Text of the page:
Beowulf, in IMAX 3D

Light the fireplace, gather your rowdiest friends, sing a tale or two, bring out the warm buttered popcorn, the hot chocolate (Ale for the stronger stomach) and maybe a blanket (we will be traveling through the frigid Norse wilderness). Once you are nice and cozy, bring out Anthony Hopkins, Ray Winstone, Crispin Glover, Angelina Jolie (especially Angelina) and have them perform all the scenes from Beowulf in my living room (yes, with the fancy props). This is about as closest I will be able to get to the experience of Beowulf in 3D at the IMAX. There is no way that you can enjoy this movie on a little tiny screen at home (I have a nice 20” TV… sad times!). People who have a 100” HDTV with 7.1-surround sound will be thrilled. Sure you will not feel the monster Grendel drooling on you, nor will you feel the horses kick up dirt from the ground as they sprint across the tundra, though you will see some really amazing 3D work. You can pick out each pore on the skin of each character, see each ripple in glowing ponds, and watch fog creep in through doorways and windows.

Robert Zemeckis is no novice at 3D movies. His most recent works include the likes of Monster House and The Polar Express. Monster House was more on the stylized side, cuter characters, rosy cheeks. Polar Express was just plain scary. I don’t know what is more frightening, watching Tom Hanks walking around looking like a plastic doll, or watching Grendel devour Vikings. This is not the case for Beowulf. The characters are not as stiff and spooky.

Now the big question: Is the plot any good? This is of course based on the interpretation of the viewer. I see it this way. There is no way that you can go wrong with a mythology that has existed for thousands of years. This movie has been retold several times though this is the first time we are seeing it animated. A movie has the disadvantage of having a limited amount of time to tell a story. A legend is normally much shorter, and easier to portray. Therefore, I think this movie is more than adequate of keeping your interest while illustrating the highlights, bringing them to life with great characters and scenery.
The great thing about showing this in an animated form is that there is endless room for creativity. Some of the shots in the movie would be impossible with a real camera. You get to see a great deal of the world this way, and at the same time create effective cuts between scenes. Take a nice journey on an eagle to the next scene instead of the standard boring cut (being teleported all over the place). This kind of editing makes for a more beautiful production and allows you to be part of the bigger picture. Some might argue that film has a nice texture to it, a certain look. Others might think this movie would have done better with a real cast. Such thoughts are outdated. Technology is slowly creeping into the spotlight with feature films.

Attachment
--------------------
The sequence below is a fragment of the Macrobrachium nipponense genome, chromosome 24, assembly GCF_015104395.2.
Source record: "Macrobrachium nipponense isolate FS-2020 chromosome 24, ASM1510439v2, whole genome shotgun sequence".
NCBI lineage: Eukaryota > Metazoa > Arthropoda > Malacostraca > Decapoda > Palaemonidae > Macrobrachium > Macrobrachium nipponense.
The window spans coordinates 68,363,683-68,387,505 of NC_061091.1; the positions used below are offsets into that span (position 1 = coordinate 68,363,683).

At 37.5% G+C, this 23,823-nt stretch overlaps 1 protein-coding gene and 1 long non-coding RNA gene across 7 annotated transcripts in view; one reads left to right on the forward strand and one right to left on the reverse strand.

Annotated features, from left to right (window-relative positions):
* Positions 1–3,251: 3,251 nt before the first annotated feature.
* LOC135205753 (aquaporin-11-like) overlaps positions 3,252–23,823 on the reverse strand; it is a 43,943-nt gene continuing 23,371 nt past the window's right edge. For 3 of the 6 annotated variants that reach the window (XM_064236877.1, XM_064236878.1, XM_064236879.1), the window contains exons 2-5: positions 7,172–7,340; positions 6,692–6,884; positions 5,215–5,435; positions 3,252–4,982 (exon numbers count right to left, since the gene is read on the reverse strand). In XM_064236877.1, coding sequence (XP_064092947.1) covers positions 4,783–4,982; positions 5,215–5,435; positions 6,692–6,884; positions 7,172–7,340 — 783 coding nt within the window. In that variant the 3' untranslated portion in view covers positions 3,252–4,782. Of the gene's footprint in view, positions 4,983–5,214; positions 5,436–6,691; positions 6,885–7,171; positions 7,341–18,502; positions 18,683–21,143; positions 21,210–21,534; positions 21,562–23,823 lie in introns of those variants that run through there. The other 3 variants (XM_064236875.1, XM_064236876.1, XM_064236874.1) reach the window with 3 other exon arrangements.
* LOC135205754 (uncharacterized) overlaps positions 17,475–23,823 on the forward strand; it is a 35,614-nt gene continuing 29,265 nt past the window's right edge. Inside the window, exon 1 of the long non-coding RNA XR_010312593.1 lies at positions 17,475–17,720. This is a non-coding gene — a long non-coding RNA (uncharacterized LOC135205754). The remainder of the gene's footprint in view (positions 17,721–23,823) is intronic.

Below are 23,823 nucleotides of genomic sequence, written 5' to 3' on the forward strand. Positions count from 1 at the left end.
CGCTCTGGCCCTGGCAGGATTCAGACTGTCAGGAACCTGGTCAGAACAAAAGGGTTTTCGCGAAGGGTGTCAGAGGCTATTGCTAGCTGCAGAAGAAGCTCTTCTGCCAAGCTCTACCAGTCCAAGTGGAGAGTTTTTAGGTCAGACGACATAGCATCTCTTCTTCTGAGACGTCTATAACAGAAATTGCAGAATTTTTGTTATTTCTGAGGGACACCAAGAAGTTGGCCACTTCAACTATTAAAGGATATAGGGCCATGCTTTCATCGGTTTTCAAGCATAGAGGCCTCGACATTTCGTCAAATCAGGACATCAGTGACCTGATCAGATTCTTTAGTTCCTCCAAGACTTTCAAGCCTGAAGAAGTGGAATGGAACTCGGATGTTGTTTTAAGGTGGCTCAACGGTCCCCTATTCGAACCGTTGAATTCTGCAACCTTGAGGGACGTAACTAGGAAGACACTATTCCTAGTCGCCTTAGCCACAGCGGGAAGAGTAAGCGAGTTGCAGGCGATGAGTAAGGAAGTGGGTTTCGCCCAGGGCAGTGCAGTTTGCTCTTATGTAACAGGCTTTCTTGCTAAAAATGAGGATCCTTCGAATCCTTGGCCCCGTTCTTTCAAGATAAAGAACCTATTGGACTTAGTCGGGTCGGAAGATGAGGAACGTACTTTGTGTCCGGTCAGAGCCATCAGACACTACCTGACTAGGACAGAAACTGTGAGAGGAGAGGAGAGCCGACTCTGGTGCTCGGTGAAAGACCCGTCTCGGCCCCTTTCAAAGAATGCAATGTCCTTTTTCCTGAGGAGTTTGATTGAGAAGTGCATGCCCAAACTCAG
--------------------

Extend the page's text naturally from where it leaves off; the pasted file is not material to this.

One thing I found particularly cheesy in this movie was the use of “one liners”. There were not many, and some of them can pass as negative personality traits in certain characters, though the movie could have done well without. You will find Beowulf particularly annoying in certain parts. I guess it comes with the whole proud hero status.
Anthony Hopkins played a very colorful character, though it still had that nice cynical side to him (The Silence of the Lambs). Crispin Glover (Grendel) gargles most of the time and we can’t understand him anyway. My favorite was Angelina Jolie (of course). It’s just that… well, I’m not going to spoil it for you. Go see the movie (in IMAX 3D).


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